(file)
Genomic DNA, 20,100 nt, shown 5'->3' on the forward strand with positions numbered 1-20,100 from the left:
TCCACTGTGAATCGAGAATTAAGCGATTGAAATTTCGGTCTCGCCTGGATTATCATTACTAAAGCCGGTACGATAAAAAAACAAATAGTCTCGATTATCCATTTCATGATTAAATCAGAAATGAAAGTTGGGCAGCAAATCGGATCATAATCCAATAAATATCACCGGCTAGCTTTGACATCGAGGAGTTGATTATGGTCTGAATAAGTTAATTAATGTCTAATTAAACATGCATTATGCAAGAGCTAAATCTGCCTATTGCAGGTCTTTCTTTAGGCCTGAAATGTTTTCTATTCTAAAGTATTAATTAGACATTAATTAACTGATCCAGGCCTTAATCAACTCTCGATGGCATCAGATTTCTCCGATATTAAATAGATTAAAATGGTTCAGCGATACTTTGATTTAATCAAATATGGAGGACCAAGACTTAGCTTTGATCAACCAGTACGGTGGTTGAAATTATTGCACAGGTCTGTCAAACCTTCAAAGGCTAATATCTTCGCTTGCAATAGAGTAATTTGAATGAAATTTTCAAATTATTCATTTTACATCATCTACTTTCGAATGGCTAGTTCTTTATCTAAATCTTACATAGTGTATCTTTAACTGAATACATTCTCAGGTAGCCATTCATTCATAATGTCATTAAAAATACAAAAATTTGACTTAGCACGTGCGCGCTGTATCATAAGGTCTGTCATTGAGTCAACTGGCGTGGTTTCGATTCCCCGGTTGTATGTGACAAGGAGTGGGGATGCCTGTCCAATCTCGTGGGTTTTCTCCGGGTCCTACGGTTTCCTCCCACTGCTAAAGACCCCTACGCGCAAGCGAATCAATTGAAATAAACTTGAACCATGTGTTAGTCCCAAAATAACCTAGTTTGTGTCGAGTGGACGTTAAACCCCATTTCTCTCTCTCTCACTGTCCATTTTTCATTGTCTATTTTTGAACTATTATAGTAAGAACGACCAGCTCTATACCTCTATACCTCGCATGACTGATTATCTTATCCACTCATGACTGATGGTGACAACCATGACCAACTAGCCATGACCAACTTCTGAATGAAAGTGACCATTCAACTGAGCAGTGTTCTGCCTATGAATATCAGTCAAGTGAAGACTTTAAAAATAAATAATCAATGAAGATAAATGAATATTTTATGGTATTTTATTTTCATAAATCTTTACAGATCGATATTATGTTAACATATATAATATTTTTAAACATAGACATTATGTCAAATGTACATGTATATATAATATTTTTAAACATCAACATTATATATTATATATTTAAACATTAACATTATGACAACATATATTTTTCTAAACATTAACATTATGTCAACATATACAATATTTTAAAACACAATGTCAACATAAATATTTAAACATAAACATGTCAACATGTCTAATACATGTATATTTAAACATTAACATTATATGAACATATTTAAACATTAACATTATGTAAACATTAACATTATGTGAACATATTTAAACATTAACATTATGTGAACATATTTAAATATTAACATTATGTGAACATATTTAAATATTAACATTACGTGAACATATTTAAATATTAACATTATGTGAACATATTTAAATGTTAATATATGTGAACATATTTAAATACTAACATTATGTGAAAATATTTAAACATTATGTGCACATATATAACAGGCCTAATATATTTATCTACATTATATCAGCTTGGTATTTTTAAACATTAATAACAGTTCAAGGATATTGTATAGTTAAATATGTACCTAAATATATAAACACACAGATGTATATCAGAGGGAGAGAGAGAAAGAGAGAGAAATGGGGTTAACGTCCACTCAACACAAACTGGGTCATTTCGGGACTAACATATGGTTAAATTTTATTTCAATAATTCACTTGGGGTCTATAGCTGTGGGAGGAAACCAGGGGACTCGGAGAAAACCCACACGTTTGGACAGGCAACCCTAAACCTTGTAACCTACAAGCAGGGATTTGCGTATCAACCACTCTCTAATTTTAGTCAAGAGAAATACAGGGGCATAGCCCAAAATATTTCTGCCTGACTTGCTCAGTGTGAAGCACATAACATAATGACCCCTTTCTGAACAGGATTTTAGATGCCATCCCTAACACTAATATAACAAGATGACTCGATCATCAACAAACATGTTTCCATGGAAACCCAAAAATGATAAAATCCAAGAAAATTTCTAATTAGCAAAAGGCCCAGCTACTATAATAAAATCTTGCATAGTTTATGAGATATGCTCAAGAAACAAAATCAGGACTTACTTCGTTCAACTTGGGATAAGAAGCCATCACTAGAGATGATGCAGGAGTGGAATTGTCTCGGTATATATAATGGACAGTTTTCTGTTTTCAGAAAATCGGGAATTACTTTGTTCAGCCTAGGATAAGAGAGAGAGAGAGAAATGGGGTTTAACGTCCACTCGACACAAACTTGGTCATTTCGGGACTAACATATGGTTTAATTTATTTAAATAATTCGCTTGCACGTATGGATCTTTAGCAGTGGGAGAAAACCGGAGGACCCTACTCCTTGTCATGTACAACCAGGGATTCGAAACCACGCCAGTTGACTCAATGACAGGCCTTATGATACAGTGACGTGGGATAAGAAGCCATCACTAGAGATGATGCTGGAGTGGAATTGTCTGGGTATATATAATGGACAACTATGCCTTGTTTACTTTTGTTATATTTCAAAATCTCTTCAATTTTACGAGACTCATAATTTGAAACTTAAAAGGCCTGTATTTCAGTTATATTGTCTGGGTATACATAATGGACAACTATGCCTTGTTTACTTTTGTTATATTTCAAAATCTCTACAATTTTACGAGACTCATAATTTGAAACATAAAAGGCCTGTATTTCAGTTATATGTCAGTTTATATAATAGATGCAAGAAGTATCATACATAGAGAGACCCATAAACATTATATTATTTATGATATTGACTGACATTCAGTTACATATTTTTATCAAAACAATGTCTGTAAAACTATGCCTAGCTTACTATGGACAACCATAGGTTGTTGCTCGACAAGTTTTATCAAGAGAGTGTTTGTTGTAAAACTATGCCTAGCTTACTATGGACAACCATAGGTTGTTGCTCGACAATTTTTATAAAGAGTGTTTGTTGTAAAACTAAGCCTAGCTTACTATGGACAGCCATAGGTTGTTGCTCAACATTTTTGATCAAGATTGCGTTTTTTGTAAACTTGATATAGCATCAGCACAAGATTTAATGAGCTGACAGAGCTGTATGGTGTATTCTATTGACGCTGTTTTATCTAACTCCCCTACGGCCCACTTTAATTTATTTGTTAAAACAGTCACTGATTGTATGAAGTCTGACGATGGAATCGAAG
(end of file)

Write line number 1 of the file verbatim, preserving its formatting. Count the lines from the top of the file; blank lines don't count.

Genomic DNA, 20,100 nt, shown 5'->3' on the forward strand with positions numbered 1-20,100 from the left: